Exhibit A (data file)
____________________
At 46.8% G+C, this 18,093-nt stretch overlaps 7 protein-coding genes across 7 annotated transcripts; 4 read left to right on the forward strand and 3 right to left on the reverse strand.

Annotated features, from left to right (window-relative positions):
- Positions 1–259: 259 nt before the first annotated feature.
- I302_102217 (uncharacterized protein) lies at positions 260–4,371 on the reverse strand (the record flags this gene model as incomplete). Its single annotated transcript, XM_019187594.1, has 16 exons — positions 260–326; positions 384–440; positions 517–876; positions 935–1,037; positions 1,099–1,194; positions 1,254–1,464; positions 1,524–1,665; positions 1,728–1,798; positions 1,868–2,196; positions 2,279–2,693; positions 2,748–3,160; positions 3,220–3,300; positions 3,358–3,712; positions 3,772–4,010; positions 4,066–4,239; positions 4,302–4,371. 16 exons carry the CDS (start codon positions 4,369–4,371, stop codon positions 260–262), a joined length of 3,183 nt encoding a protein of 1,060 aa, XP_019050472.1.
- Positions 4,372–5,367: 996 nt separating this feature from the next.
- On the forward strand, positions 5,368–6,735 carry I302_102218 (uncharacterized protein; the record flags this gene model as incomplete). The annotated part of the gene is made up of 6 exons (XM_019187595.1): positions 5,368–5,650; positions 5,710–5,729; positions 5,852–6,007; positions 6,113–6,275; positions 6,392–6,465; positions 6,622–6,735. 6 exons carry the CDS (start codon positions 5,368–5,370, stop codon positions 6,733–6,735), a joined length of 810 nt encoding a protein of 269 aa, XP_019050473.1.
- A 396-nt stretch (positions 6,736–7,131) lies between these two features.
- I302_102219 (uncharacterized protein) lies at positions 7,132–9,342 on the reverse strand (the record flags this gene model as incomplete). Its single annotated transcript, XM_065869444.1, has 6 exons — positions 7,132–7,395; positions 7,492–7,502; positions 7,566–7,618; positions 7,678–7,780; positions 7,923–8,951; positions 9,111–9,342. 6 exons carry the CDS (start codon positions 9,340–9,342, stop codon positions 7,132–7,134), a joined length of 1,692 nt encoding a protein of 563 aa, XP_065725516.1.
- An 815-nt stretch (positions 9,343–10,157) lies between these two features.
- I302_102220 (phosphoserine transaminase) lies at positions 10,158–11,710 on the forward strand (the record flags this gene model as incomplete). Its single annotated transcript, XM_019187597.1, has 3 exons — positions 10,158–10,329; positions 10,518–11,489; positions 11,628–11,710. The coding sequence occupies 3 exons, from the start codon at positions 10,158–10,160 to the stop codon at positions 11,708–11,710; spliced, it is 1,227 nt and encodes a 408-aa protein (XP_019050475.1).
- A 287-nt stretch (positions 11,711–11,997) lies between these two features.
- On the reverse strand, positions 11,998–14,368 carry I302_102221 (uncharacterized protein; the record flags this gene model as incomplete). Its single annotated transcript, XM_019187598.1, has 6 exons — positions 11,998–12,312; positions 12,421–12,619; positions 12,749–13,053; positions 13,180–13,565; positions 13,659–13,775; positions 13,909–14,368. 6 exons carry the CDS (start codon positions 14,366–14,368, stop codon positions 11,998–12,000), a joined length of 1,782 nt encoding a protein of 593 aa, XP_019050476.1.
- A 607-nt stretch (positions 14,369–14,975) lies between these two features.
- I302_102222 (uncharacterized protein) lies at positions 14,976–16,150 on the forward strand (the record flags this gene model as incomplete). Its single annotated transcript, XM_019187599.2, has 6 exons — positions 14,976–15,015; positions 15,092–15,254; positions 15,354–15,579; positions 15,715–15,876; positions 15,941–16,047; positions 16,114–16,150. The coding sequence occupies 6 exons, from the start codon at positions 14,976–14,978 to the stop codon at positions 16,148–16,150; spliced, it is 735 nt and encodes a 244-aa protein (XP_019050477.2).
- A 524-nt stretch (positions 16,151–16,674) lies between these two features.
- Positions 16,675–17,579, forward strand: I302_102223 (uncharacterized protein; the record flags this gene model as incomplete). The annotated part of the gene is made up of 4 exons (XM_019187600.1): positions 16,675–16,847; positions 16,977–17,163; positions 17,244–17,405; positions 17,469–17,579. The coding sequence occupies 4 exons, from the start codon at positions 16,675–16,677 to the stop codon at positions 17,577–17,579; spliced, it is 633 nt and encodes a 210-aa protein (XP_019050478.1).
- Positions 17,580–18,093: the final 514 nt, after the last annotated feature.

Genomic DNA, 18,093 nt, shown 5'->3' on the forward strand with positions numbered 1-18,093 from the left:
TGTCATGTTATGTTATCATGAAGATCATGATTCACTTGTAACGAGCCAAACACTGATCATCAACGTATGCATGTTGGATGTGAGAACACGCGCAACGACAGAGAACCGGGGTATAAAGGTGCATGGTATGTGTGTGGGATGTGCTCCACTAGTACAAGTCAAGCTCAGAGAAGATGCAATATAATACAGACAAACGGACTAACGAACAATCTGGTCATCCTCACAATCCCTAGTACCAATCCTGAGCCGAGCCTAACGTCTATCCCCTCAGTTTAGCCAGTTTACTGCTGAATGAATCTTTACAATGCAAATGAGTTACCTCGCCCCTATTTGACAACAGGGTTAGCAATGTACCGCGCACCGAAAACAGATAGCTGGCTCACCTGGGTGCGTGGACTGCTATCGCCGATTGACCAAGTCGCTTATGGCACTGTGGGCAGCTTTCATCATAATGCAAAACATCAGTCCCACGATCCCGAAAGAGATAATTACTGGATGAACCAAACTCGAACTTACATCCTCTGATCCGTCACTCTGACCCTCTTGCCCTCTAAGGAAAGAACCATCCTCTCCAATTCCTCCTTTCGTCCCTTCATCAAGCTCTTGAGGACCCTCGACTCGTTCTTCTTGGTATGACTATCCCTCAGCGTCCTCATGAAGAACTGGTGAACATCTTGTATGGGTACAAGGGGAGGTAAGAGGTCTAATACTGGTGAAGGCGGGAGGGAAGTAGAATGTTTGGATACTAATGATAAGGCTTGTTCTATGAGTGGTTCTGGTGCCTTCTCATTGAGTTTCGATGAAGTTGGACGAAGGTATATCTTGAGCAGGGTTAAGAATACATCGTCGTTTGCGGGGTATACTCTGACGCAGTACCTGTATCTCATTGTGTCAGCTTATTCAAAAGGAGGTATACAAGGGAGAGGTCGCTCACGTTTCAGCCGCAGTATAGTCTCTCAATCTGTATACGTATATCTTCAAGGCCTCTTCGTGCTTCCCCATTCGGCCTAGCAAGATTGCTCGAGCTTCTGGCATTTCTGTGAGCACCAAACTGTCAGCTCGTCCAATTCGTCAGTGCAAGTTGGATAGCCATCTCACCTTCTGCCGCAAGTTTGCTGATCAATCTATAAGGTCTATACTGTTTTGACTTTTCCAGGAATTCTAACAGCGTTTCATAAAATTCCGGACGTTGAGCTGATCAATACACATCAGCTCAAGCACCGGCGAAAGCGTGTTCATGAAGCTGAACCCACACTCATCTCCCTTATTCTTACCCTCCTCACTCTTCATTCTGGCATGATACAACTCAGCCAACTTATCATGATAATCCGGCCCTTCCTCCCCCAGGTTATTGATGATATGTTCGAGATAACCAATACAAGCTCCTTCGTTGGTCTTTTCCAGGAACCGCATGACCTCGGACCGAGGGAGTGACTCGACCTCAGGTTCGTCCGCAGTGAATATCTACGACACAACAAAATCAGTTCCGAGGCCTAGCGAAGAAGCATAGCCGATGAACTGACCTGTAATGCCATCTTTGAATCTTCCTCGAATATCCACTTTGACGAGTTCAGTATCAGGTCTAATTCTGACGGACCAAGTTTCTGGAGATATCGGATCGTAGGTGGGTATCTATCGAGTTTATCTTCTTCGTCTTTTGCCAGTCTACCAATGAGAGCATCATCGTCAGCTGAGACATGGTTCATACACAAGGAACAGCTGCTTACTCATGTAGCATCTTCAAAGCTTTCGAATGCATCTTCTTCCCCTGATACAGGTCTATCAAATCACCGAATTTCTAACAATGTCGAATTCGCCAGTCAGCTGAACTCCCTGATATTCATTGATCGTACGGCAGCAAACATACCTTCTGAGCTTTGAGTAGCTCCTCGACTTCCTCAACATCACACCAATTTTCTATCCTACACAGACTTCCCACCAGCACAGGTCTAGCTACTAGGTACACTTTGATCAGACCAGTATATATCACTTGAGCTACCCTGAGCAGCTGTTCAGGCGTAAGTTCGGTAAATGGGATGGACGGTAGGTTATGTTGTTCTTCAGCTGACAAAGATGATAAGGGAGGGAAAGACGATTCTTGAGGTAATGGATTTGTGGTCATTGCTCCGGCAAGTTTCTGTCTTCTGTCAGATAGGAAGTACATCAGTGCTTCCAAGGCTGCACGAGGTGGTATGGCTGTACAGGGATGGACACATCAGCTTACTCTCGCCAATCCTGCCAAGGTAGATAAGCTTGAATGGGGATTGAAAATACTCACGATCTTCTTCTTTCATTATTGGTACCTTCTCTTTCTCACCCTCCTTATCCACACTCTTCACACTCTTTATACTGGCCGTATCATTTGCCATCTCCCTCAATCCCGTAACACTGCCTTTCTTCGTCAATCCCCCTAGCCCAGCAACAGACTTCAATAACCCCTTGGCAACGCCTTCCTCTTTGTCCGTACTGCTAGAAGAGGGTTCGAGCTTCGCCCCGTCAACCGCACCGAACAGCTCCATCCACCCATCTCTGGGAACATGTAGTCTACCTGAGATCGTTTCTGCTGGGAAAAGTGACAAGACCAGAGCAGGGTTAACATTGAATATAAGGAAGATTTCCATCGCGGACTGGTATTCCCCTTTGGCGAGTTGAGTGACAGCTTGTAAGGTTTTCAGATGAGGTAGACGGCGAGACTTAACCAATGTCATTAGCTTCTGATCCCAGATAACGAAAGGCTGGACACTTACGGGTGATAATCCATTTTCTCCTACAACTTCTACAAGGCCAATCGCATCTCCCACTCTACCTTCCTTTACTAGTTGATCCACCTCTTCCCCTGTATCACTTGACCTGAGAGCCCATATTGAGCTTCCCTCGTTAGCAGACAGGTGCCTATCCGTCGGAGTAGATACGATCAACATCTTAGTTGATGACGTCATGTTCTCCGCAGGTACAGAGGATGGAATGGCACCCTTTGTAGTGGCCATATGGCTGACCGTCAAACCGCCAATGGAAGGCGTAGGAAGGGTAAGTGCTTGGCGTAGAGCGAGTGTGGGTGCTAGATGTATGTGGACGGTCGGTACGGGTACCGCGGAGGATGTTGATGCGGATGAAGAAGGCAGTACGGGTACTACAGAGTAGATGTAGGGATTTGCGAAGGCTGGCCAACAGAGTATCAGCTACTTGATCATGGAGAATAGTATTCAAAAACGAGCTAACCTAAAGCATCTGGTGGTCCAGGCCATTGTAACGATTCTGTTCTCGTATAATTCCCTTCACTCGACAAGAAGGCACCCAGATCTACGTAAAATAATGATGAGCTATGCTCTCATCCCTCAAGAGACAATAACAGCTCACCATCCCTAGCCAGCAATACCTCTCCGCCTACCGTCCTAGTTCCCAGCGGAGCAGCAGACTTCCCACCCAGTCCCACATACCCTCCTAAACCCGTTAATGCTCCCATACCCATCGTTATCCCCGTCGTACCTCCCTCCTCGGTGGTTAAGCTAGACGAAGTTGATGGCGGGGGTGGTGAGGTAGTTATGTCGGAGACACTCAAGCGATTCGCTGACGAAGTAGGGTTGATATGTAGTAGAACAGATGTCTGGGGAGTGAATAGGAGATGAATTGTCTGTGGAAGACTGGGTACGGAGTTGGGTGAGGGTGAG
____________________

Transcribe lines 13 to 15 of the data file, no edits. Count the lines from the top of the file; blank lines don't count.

- A 607-nt stretch (positions 14,369–14,975) lies between these two features.
- I302_102222 (uncharacterized protein) lies at positions 14,976–16,150 on the forward strand (the record flags this gene model as incomplete). Its single annotated transcript, XM_019187599.2, has 6 exons — positions 14,976–15,015; positions 15,092–15,254; positions 15,354–15,579; positions 15,715–15,876; positions 15,941–16,047; positions 16,114–16,150. The coding sequence occupies 6 exons, from the start codon at positions 14,976–14,978 to the stop codon at positions 16,148–16,150; spliced, it is 735 nt and encodes a 244-aa protein (XP_019050477.2).
- A 524-nt stretch (positions 16,151–16,674) lies between these two features.